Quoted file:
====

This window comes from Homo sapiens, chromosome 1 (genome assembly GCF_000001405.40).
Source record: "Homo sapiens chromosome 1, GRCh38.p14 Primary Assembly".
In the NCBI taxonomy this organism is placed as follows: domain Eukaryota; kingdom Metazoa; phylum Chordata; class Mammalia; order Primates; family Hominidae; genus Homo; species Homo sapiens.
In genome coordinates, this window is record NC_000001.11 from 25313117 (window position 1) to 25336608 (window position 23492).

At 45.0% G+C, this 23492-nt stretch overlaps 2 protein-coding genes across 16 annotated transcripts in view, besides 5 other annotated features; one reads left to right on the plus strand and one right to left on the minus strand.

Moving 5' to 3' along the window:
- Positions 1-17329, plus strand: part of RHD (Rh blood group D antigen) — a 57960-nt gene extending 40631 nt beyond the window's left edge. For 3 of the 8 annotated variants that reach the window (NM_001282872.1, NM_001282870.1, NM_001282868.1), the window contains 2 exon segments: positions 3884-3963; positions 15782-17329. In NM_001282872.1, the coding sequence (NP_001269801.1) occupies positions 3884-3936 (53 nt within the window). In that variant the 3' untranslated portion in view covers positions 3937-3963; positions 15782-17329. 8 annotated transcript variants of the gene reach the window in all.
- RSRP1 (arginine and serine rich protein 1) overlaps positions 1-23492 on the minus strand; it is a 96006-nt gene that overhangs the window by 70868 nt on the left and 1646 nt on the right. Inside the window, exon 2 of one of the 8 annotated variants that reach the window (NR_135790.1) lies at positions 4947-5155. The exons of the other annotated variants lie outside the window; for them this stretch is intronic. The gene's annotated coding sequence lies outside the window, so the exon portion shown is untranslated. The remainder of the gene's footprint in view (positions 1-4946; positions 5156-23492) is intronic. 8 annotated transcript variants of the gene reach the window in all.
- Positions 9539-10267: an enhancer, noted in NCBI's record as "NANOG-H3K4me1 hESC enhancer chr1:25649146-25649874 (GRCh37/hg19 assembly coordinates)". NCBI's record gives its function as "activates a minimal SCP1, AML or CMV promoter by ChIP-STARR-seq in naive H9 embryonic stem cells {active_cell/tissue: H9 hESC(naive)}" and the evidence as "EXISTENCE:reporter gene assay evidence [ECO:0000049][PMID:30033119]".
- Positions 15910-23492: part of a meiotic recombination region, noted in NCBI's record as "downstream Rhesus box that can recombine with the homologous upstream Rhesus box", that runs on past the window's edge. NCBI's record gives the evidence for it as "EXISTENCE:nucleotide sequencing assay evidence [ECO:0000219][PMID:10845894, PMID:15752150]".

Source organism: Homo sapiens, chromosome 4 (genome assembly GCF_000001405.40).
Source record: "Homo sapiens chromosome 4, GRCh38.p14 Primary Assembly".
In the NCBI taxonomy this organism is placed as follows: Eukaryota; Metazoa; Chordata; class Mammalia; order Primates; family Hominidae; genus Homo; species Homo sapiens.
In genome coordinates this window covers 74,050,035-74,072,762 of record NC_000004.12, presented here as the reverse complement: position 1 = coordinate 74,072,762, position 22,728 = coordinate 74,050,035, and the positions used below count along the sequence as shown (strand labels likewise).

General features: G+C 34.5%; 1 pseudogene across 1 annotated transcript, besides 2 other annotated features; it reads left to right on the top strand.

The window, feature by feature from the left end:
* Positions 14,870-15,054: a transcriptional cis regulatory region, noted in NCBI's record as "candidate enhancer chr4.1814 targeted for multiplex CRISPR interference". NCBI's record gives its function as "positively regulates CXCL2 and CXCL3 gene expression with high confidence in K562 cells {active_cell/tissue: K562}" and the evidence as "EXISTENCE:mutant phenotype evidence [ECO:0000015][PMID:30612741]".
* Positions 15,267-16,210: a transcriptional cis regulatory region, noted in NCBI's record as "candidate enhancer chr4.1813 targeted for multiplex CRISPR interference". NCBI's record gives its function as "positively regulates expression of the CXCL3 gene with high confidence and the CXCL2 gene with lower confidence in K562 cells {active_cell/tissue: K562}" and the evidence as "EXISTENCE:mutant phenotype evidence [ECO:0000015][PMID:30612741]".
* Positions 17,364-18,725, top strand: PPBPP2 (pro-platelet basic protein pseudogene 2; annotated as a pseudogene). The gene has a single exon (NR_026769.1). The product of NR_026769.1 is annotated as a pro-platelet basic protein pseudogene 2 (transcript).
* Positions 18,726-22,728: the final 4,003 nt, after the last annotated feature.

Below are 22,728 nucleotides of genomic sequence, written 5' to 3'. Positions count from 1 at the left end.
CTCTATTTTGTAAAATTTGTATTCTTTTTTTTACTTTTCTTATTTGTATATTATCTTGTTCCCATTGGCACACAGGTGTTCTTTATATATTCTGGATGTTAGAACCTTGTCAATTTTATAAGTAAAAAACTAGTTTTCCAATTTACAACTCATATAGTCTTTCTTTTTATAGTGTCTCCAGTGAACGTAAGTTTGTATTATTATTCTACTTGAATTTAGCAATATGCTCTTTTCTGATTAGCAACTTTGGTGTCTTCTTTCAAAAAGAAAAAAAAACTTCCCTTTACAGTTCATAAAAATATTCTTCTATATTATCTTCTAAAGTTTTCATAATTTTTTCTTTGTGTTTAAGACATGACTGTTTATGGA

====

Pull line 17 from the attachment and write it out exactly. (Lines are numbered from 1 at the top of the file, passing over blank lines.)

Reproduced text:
* Positions 14,870-15,054: a transcriptional cis regulatory region, noted in NCBI's record as "candidate enhancer chr4.1814 targeted for multiplex CRISPR interference". NCBI's record gives its function as "positively regulates CXCL2 and CXCL3 gene expression with high confidence in K562 cells {active_cell/tissue: K562}" and the evidence as "EXISTENCE:mutant phenotype evidence [ECO:0000015][PMID:30612741]".